Wednesday, July 27, 2011

Monday, July 11, 2011

How To Read 120 Blogs

I love blogging. I love reading friend's blogs. I have an obsession with reading the news. Perhaps I love these things because I get addicted to checking things that change often - like blogs and news sites. Some sites update several times a day - like news sites. Others might go months without an update - like this blog. Isn't it really annoying to always keep coming back to check on sites again and again and again? It takes a lot of time, and it chews up bandwidth - which in Canada is very expensive. (Not only do you have to load the article, you have to load all the templates, ads, etc.)

Too bad there wasn't a way to know when a blog/site/comic gets posted, so you only read them when they get published so you don't have to keep going back.  Too bad there wasn't a way to read those sites easily and efficiently without loading all that extra stuff. Wait! Maybe there is! (Cue cheezy infomercial visual wipe.)

I keep up with 120 blogs/news sites. How do I do it? I use a feed-reader. A feed-reader is a piece of software that keeps track of all your blogs and news sites. It keeps track of what articles you've read, and which ones you haven't. Instead of going to every blog individually (which takes a lot of time and bandwidth), the feed-reader does the leg work for you.  It tells you when a new article, comic, blog post, or whatever is published.

It's kinda like Facebook.  When you log into Facebook, you see your friend's status updates.  It would be a big pain in the neck to go to each of your Facebook friend's profile pages to see if their status has updated, or if they posted pictures.  Instead, Facebook tells you what your friends have done recently.  It's like each person on Facebook has a blog, and by adding someone as a Friend you're subscribing to their blog.

I use Google Reader. I always keep Google Reader open in a tab in my browser at work and at home. When I find a blog or news site I want to keep up with I subscribe to it using Google Reader. That's how I keep up with 117 of my 120 sites. (The remaining 3 sites are made up of 2 work blogs that aren't available on the Internet, and one friend's blog who has seen fit to disable his RSS feed so I have to remember to check it all the time. I don't often remember, so when I do I end up reading about a month's worth of postings at a time.)

Whenever I explain the concept of a feed-reader to people they usually shake their head and say something like "It sounds really complicated." It's not.  It's about as complicated as making a Peanut Butter and Jam Sandwich.  Maybe I'm just doing a bad job of explaining it?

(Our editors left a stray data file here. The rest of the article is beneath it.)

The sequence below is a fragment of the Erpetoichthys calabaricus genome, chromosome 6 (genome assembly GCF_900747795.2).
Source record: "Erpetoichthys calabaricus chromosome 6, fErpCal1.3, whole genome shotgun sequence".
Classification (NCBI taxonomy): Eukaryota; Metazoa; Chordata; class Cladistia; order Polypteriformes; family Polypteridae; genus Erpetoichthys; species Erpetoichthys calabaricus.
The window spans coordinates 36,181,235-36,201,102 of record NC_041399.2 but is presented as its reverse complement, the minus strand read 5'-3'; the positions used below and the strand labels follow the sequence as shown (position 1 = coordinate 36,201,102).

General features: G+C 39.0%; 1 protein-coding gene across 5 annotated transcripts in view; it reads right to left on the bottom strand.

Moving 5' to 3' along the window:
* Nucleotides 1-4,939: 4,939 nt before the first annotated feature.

Here's how to do it:

  1. Go to Google Reader (
  2. Sign in to your Google Account. If you don't have a Google account, click "Create an Account" on that page and follow the steps.
  3. Optional: Bookmark Google Reader and/or make it your homepage when your browser opens. You'll want to go there a lot.
  4. Go to a blog (like this one) or a news site and look for the RSS logo ().  It may be in the address bar of your browser, or somewhere within the site. (Stinkin' Mozilla took that out of the address bar of FireFox as of version 4.)   Click on it. It should give you subscription options. One of them should be to use Google Reader. Select that option.


    Copy and paste the URL into the textbox that appears when you click "Add a subscription" in Google Reader.
  5. When you go to Google Reader to read your feeds, make sure you have "All items" selected on the upper left menu under "Home", and just the "New items" at the top of your feed list.
  6. Play with some of the settings. There's lot of key strokes you can learn to make things go faster, like "v" opens the feed that you're currently reading in a new tab or window, and "r" refreshes the list. Even without knowing all the ins and outs, it's a very efficient way to keep up with your favorite blogs and news sites. As you learn more, you'll discover all sorts of wonderful things (starring, sharing, liking, emailing directly from Google Reader, etc.), you'll wonder how you ever lived without it.
There, now that wasn't so hard, was it?  I listed 6 steps.  One of them is optional.  The first two could really be counted as one.  The final two are really about the settings of the reader.  Really, its:
  1. Log in to Google Reader,
  2. Subscribe to Feeds,
  3. Read feeds in your reader, and
  4. Learn to speak Swahili with all the free time you now have on your hands.

Here's a video (from RSS Day.) that explains everything in a bit more detail: